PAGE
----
FDI reforms will unleash a war for talent
to be written
The recent reform measures are a welcome change, and the impact would be unique in each instance, as each industry segment is different. For retail, it certainly will boost development of back-end and supply chain infrastructure all throughout the country, something that has been much needed for quite a while. It will help in bringing in greater investments, latest technologies and the best practices in use in different parts of the globe. It will bring the “global” best to the country. Given the size of the market in India, with organized retail comprising a mere 4% of the overall market, I feel there is enough space for both organized retail and traditional mom and pop stores to co-exist side by side. Fears about the kirana stores being wiped out are highly exaggerated. I also feel SMEs stand to gain immensely, if they were to look upon this as an opportunity wherein leading global players could form a part of their client/customer base, especially given the mandatory sourcing clause in single brand retail (mandatory sourcing of a minimum of 30 percent from Indian micro and small industry). For aviation and broadcast, I don’t see any significant impact at this stage.
With the recent policy announcements coming into effect, companies need to be prepared for an all out war for talent, in a country already struggling with a huge gap between the demand and supply of employable talent. The struggle for talent will really be at several different levels with myriad perspectives. The paucity of talent in retail specific functions like Store Insights, Buying & Merchandising, Store Planning, Visual Merchandising etc will be one of the key challenges confronting global retailers looking to set up shop in India and Indian retailers looking to compete with the best across the world in their industry.
With a vast majority of Indian retailers still new to the game, bringing on board seasoned retail professionals with the requisite vision, strategic foresight and global experience would be a necessary component of organizational strategy. Besides the conventional leadership competencies, strategic vision and communication skills par excellence, globally successful retail leaders are characterized by competencies which are a balanced confluence of the art and science of retailing, namely marrying the mind of the local consumer in emerging markets to the application of best practices followed in evolved markets globally.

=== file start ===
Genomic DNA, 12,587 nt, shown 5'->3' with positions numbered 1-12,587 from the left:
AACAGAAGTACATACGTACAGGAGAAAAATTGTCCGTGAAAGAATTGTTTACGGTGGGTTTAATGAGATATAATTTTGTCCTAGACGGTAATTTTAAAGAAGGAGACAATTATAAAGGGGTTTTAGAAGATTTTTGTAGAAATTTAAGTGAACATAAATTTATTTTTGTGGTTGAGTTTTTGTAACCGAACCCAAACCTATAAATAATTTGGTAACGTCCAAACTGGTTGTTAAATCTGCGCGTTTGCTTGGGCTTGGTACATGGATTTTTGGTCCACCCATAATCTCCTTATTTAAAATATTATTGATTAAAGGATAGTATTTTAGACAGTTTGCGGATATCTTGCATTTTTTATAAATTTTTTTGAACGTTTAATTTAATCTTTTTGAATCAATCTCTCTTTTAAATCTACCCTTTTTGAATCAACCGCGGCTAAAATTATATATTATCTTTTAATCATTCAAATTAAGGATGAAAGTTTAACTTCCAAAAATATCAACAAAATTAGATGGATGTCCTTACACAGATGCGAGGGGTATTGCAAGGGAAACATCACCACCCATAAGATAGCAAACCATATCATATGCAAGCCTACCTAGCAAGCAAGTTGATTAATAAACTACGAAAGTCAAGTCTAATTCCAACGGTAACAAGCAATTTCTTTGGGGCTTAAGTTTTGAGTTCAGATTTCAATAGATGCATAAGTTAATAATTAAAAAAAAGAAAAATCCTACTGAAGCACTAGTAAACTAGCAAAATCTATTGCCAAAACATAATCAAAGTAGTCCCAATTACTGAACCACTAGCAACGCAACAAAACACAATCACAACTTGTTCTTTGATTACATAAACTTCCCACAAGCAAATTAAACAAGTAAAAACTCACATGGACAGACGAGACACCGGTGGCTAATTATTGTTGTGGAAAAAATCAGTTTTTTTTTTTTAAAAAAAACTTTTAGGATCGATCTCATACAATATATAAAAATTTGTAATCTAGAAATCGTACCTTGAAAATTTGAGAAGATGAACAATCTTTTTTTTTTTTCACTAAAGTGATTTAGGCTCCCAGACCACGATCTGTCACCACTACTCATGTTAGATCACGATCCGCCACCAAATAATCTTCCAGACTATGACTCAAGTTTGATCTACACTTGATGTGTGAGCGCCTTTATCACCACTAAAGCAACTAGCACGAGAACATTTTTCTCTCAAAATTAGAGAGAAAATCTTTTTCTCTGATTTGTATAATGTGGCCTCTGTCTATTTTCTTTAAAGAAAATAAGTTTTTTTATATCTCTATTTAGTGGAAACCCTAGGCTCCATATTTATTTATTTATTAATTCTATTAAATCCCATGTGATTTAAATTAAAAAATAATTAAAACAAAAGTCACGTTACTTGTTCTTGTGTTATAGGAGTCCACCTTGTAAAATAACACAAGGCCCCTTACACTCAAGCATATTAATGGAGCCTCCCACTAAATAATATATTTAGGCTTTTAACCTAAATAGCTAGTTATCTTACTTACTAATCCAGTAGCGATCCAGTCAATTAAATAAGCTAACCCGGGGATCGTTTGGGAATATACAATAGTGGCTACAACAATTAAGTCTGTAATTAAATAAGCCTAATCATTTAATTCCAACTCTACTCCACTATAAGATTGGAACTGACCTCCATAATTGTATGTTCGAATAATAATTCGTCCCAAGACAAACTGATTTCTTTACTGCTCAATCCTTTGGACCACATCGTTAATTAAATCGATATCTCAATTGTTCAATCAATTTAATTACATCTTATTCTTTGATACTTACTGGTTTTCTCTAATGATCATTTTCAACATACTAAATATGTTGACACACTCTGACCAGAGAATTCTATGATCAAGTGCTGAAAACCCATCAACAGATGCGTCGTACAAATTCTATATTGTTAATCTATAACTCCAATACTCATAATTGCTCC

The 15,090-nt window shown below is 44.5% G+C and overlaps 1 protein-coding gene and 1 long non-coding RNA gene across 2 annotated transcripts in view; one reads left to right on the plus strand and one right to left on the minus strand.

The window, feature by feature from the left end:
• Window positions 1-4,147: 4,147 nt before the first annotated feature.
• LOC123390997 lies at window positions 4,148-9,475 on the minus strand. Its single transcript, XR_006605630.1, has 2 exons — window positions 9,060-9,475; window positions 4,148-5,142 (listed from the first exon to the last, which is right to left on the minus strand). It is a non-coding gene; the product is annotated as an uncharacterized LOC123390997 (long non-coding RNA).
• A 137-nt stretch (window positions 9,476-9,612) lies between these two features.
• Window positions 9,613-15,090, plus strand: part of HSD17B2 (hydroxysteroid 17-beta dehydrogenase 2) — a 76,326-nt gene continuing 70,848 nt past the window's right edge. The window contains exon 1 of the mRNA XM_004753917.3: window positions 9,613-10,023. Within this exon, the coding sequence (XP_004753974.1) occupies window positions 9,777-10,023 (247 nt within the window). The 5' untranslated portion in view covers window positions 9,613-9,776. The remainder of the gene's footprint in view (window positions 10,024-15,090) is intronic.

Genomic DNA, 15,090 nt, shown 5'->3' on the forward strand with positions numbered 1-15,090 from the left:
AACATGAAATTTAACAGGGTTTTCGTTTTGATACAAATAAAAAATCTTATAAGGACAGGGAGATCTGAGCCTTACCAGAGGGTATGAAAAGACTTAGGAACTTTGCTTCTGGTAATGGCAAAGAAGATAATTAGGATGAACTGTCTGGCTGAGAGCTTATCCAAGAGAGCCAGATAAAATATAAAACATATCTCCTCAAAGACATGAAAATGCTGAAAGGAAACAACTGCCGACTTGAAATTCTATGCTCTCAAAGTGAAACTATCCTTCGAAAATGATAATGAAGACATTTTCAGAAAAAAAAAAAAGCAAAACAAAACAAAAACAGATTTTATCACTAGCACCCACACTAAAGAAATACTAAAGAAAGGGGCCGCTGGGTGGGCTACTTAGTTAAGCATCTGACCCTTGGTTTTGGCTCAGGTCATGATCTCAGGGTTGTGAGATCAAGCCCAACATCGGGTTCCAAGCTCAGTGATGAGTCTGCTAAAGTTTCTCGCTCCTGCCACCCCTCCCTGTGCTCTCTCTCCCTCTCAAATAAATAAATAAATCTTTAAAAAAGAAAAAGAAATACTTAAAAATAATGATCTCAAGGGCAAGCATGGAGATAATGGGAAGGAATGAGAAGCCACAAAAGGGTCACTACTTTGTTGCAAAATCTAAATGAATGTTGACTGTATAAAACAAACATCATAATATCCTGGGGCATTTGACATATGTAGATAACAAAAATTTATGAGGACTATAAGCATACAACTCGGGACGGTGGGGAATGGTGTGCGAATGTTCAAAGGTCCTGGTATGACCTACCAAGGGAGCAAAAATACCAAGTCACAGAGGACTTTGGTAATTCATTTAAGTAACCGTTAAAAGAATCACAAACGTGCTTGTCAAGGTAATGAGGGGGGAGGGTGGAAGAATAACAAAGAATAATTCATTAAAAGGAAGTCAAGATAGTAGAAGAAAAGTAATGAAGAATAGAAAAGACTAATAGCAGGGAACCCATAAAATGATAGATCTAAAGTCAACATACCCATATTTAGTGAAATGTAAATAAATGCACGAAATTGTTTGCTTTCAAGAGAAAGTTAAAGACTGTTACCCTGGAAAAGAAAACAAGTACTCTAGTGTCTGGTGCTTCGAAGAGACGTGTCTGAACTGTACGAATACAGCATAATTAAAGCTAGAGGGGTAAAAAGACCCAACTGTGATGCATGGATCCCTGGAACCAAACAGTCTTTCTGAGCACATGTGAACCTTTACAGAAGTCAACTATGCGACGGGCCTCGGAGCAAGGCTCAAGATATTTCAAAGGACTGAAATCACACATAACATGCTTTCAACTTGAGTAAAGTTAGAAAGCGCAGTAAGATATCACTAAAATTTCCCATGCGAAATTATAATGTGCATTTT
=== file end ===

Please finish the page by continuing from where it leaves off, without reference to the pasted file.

In the absence of adequate numbers of such leaders available within the industry locally, it would be advisable for retail firms to adopt a two-pronged approach when it comes to putting a leadership structure into place. A strategist/operational expert format, one in which the primary responsibility of running day to day operations falls upon an individual familiar with the task at hand (even if the experience has been gained other emerging markets) whilst the strategist’s responsibility of formulating long term strategic goals, rests with someone well acquainted with the mindset & preferences of the Indian consumer could be the way forward for a majority of retailers still uncertain about how to go about putting a leadership band into place.
Relying exclusively on expatriate professionals to bring in key competencies is not a viable proposition. Development of local/native talent will be the key for sustained success over the long term. Simultaneously, lack of adequate training for personnel at the shop floor level could also emerge as a major stumbling block, for domestic and global players alike. In an industry such as retail, it’s usually the foot-soldiers that determine the shopping experience for a customer, shaping their perceptions and his/her decision to return to a particular store or not. It would be imperative for large players to focus on this segment of their workforce to ensure they provide their customers with a shopping experience at par with global standards.
As Indian compensation levels, especially in this sector are fast catching up with global levels and salaries in excess of $500,000 for the top job are not uncommon, wages are most like to increase. However, the compensation trends for the last two years show conservative growth given the cautious consumer sentiment with majority of retailers giving increments in the range of 9-15%. Variable pay is becoming a larger component of the overall compensation mix varying between 15-40 percent of total compensation. At the junior management levels monthly/quarterly incentive based payouts are becoming an effective tool to motivate and engage employees. At the bottom of the talent pyramid, retailers will grapple with an acute shortage of skilled shop floor personnel. They need to put the necessary structures in place to ensure a steady pipeline of such talent from the very inception of their entry into the market. Instituting vocational development programs in collaboration with academic institutions, government vocational skilling institutes, inclusive growth non for profit bodies could be an option.
Based on my discussions with colleagues in the industry, I can say that most players have realized that the conventional rules are unlikely to apply in the Indian context. I feel a majority of Indian retailers have woken up to the challenges they are confronted with and have begun to brace themselves accordingly. The entry of large global players into the market will further catalyze this process. In terms of actual steps being taken, though a beginning has been made there is still a long way to go. We will have to wait and watch.